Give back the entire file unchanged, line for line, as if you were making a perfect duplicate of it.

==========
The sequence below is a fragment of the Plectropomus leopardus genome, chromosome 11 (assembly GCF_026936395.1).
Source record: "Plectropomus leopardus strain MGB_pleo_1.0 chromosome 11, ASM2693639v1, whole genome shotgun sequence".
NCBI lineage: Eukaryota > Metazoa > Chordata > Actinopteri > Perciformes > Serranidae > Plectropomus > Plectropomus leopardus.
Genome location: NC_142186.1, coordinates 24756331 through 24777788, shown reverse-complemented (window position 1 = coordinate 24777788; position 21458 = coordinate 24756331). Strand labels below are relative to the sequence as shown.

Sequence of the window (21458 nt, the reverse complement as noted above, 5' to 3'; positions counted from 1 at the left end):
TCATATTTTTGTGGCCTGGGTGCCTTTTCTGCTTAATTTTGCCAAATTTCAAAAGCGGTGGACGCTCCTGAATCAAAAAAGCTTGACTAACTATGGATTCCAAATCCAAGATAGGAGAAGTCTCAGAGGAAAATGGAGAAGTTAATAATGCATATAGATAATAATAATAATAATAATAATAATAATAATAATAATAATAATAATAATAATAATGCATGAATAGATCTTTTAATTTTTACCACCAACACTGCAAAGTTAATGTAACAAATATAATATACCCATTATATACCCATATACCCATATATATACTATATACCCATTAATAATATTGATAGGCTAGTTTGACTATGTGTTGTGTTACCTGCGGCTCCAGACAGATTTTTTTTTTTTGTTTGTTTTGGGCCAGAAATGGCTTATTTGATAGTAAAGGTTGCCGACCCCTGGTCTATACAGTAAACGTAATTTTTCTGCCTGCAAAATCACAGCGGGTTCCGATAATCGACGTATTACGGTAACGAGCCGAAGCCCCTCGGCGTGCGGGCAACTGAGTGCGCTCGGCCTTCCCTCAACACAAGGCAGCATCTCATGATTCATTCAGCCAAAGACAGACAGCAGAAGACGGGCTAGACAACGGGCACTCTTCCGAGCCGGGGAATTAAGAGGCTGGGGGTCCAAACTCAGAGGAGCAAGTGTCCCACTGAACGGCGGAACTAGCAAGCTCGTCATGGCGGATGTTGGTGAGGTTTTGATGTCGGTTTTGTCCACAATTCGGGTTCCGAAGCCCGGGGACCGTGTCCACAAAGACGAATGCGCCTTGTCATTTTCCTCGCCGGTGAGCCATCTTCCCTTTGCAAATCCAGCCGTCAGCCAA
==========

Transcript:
The sequence below is a fragment of the Plectropomus leopardus genome, chromosome 11 (assembly GCF_026936395.1).
Source record: "Plectropomus leopardus strain MGB_pleo_1.0 chromosome 11, ASM2693639v1, whole genome shotgun sequence".
NCBI lineage: Eukaryota > Metazoa > Chordata > Actinopteri > Perciformes > Serranidae > Plectropomus > Plectropomus leopardus.
Genome location: NC_142186.1, coordinates 24756331 through 24777788, shown reverse-complemented (window position 1 = coordinate 24777788; position 21458 = coordinate 24756331). Strand labels below are relative to the sequence as shown.

Sequence of the window (21458 nt, the reverse complement as noted above, 5' to 3'; positions counted from 1 at the left end):
TCATATTTTTGTGGCCTGGGTGCCTTTTCTGCTTAATTTTGCCAAATTTCAAAAGCGGTGGACGCTCCTGAATCAAAAAAGCTTGACTAACTATGGATTCCAAATCCAAGATAGGAGAAGTCTCAGAGGAAAATGGAGAAGTTAATAATGCATATAGATAATAATAATAATAATAATAATAATAATAATAATAATAATAATAATAATAATAATGCATGAATAGATCTTTTAATTTTTACCACCAACACTGCAAAGTTAATGTAACAAATATAATATACCCATTATATACCCATATACCCATATATATACTATATACCCATTAATAATATTGATAGGCTAGTTTGACTATGTGTTGTGTTACCTGCGGCTCCAGACAGATTTTTTTTTTTTGTTTGTTTTGGGCCAGAAATGGCTTATTTGATAGTAAAGGTTGCCGACCCCTGGTCTATACAGTAAACGTAATTTTTCTGCCTGCAAAATCACAGCGGGTTCCGATAATCGACGTATTACGGTAACGAGCCGAAGCCCCTCGGCGTGCGGGCAACTGAGTGCGCTCGGCCTTCCCTCAACACAAGGCAGCATCTCATGATTCATTCAGCCAAAGACAGACAGCAGAAGACGGGCTAGACAACGGGCACTCTTCCGAGCCGGGGAATTAAGAGGCTGGGGGTCCAAACTCAGAGGAGCAAGTGTCCCACTGAACGGCGGAACTAGCAAGCTCGTCATGGCGGATGTTGGTGAGGTTTTGATGTCGGTTTTGTCCACAATTCGGGTTCCGAAGCCCGGGGACCGTGTCCACAAAGACGAATGCGCCTTGTCATTTTCCTCGCCGGTGAGCCATCTTCCCTTTGCAAATCCAGCCGTCAGCCAA